Step 3 - Let the party see their goal and set course toward it

After chasing down a shipment of gold which they themselves set up, the party were able to learn that the gold was being moved off the coast to the remnants of San Francisco, which had become something of a modern Tortuga. They investigated and discovered a rugged foundry which was converting the gold into rough coins with no imprinting of any kind. The coins were being picked up nightly by a Japanese pirate vessel and taken out to what the party discovered was the TransAmerica pyramid, which was now mostly underwater. They also found boxes of red objects which resembled large obovate leaves. These, they discovered, were made of the same material as Mayatsuba's chips.

At this time, the party also learned that Mayatsuba was headed by the reclusive Mayatsuba Shinjiro, the scion of the original Maytasuba family business. Shinjiro was also a survivor of the bombing of Nagasaki, where the rest of this family perished, which made him almost 120 years old. They also got their hands on a Mayatsuba computers brochure which not only gave them some more info about the system but also told them that those computer towers were in almost every major American city as well as the Smithsonian, the Library of Congress, and several universities. They began to set up a relay system that would mimic the Mayatsuba signal so they could isolate one of the computers.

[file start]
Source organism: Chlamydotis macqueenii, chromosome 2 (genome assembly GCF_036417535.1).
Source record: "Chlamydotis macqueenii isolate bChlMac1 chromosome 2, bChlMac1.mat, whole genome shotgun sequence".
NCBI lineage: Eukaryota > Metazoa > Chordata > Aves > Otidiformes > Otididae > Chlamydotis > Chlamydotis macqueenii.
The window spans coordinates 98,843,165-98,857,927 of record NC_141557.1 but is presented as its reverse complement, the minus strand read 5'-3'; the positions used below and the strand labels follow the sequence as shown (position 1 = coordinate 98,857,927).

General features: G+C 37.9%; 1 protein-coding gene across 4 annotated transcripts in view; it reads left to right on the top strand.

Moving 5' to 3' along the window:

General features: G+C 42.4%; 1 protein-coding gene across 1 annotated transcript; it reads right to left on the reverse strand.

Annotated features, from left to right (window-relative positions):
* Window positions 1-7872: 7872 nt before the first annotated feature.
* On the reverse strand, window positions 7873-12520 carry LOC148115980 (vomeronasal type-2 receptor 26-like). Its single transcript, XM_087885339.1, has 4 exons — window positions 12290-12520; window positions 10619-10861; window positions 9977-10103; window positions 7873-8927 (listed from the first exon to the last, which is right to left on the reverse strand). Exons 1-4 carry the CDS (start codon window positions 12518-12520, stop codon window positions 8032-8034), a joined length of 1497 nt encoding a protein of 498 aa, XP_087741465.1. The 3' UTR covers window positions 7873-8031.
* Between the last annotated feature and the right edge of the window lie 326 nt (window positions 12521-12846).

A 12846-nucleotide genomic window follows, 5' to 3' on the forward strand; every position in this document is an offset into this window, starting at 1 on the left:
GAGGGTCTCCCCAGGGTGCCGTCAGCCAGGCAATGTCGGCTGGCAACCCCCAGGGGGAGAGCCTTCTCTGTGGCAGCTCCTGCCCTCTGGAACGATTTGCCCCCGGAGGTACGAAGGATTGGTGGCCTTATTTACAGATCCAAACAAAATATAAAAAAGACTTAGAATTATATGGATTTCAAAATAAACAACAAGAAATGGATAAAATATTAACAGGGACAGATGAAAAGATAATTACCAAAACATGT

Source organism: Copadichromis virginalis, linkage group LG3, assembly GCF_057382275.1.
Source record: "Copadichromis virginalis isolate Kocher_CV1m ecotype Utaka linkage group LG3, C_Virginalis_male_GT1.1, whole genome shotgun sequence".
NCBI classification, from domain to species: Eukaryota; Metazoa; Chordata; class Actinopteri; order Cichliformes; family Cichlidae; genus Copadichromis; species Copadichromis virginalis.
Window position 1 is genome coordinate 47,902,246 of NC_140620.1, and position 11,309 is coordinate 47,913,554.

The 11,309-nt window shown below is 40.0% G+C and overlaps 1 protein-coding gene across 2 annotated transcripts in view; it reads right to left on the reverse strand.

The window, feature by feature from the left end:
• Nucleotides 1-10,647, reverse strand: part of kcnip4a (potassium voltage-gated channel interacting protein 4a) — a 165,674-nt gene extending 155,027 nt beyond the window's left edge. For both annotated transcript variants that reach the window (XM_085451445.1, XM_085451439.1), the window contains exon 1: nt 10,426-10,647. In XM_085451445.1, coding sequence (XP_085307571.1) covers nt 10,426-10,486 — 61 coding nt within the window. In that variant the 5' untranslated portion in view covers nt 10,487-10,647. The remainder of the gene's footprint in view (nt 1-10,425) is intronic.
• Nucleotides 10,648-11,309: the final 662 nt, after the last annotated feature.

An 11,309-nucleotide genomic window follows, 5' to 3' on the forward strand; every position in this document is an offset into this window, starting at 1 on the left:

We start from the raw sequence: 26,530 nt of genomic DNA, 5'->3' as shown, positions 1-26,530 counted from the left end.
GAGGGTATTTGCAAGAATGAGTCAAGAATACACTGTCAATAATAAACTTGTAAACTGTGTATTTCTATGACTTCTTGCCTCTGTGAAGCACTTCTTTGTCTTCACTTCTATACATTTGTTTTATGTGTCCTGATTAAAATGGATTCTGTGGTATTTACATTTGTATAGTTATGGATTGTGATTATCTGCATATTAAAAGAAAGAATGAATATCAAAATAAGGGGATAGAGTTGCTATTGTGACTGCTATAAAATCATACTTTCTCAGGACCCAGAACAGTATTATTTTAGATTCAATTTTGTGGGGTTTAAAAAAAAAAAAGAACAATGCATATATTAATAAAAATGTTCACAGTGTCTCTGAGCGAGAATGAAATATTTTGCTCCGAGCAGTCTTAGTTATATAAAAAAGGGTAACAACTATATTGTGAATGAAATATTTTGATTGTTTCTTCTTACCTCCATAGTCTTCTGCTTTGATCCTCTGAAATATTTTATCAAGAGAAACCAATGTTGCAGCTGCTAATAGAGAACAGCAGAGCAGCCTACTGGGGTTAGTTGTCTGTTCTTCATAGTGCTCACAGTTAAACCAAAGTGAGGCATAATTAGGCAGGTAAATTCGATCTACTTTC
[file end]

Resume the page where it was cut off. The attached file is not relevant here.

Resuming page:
Step 4 - Hit them with the first reveal

The party now knew where the gold was going, so they formulated a plan to swim, underwater, to TransAmerica and break in from the bottom. They entered the building and made their way up the stairs of the first few floors. On their way, they found a few more of the strange gold coins, which got more numerous as they got further up. One player took a few. About a dozen floors up, they found that the entire building had been hollowed out and reinforced. The resulting empty space was filled with gold coins, and more occasionally rained down from overhead. Amongst the coins were men in fire-retardant suits; they were using claw devices to pick up more of the strange red objects from amidst the coins and place them in insulated packs.

Suddenly, a giant red snake-like shape scurried up the far wall. It was an Asian-style dragon, horns, beard, and all. The Mayatsuba workers were collecting the scales to make computer chips. The gold was being turned into a hoard because the larger the hoard, the larger the dragon, and more scales it dropped.